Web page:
13. I learnt that Ng Wen Xin had chosen to do her final year project on the impact of human activities on Tonle Sap lake in Cambodia. Not being able to travel to collect the primary data due to COVID-19, she successfully made use of secondary sources, such as satellite images, instead. Kudos to her, her fine work has been recently published online in the multi-disciplinary journal, Science of the Total Environment. Congratulations, Wen Xin!

14. On the cultural front, Esmond Loh Fah Rong, focused his efforts on celebrating the hawker culture in Singapore. His painting titled "The Last Hawker Stall" won the prestigious UOB Painting of the Year Award in 2020. His imagined post-apocalyptic scene where only one hawker stall is left in Singapore prompts one to treasure something all Singaporeans love and would want to preserve. Esmond, congratulations to you too.

15. Global developments that can easily influence our young will present new dynamic challenges in your role as teachers. "woke" and "cancel" cultures, the #metoo movement as well as more complex manifestations of issues like race relations, sexuality education and youth mental health will be new challenges that may confront you in your classrooms. Your willingness to embrace these challenges and guide your students as they navigate this new terrain will ensure that we continue to provide our students with the best opportunity to develop their character and citizenship.

Teachers Who Love to Learn Will Inspire Students Who Learn for Life

16. This brings me to my third and final point, which is to learn continuously and similarly imbue in students the desire to learn for life. The Ministry of Education's "Learn for Life" movement, launched in 2018, is now etched into our teacher consciousness. One of the thrusts in "Learn for Life" is "SkillsFuture for Educators" which supports our teachers in preparing students to be future-ready. NIE has provided you with a strong foundation but this is just the starting point of your professional journey.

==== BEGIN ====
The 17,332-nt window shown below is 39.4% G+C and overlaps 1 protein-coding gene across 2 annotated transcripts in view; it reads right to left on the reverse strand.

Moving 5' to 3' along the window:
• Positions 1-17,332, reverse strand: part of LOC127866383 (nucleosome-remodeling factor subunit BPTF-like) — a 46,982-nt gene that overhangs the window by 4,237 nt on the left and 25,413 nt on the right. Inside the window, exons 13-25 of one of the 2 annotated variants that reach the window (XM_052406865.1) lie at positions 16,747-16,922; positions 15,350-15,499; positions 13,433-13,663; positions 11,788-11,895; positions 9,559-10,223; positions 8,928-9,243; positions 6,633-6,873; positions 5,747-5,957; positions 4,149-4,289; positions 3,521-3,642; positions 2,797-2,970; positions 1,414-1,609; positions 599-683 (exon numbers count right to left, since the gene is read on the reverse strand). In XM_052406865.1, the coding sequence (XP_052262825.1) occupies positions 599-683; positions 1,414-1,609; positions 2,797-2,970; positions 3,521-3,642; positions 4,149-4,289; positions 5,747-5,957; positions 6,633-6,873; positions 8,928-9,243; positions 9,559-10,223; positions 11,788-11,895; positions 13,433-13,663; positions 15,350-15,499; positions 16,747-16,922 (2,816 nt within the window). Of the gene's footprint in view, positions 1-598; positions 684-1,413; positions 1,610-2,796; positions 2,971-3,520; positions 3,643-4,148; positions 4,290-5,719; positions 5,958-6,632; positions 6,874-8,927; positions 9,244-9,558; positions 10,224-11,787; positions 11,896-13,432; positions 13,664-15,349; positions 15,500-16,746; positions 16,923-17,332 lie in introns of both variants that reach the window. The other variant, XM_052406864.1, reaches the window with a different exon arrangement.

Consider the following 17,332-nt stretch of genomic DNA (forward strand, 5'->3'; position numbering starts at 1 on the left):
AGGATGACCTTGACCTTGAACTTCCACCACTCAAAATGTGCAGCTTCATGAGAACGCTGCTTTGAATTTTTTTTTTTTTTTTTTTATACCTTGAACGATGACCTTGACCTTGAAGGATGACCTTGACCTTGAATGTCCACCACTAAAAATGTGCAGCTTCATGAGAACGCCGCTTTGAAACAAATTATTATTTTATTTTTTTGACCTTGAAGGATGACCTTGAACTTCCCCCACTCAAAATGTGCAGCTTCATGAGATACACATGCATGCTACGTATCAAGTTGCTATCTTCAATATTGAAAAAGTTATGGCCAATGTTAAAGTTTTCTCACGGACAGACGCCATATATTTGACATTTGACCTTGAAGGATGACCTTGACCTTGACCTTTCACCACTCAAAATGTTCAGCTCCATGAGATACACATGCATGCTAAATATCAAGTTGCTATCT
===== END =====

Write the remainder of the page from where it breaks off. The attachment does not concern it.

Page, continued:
17. To be a proficient teacher and beyond, you need to practise lifelong learning and continually strengthen your classroom practice. You join a teaching fraternity that has a strong collective spirit for professional development. We have a phrase that encapsulates this concept: 'Teacher Ownership, Teacher Leadership', or TOTL as we fondly call it. Take up this spirit of TOTL to actively develop your competencies and, in time, contribute to lead in your collective growth. I would like to highlight an example.

18. From the Diploma in Special Education (Special Schools' Teachers) programme, Koh Hin Ann, having already obtained her Diploma in Early Childhood Education at NIE and a Bachelor in Linguistics and Multilingual Studies at NTU, was prompted to take up a second diploma from her exposure to the hearing-impaired. Hin Ann first learned sign language through an NTU Deaf Community and Culture Module. Her subsequent work at the Canossian School gave her real opportunities to work with children with hearing loss. Following her internship with Wycliffe Bible Translation in Thailand, she became clearly invested in exploring work related to the hearing impaired. Well done for keeping up the spirit of lifelong learning, Hin Ann.


19. Teaching has never been so richly challenging and potentially hugely rewarding to oneself and impactful on others.

20. As I conclude, I urge each of you to recall and reflect on what first motivated you to join the teaching profession. Next, think about what is or will now drive you further in your teaching career.

21. Remember the compass that each of you received during the Teachers' Compass Ceremony at the beginning of your studies at NIE. Let this compass be the constant reminder of your choice, your commitment, your challenge and your calling of joining the teaching fraternity.

22. As you chart your direction ahead, you could also look to how fellow educators have been an inspiration to students and other teachers. Today's investiture ceremony also features the six recipients of the Outstanding Youth in Education Award 2021 who have built on the strong foundation in teaching that is laid out by NIE. May all our graduands likewise strive to demonstrate passion for and commitment to teaching so that they continue to inspire and nurture their students. Once again, my heartiest congratulations to all award recipients and graduands today.

23. I wish you all the very best in your teaching career, and as you become role models for lifelong learning for your students! Thank you.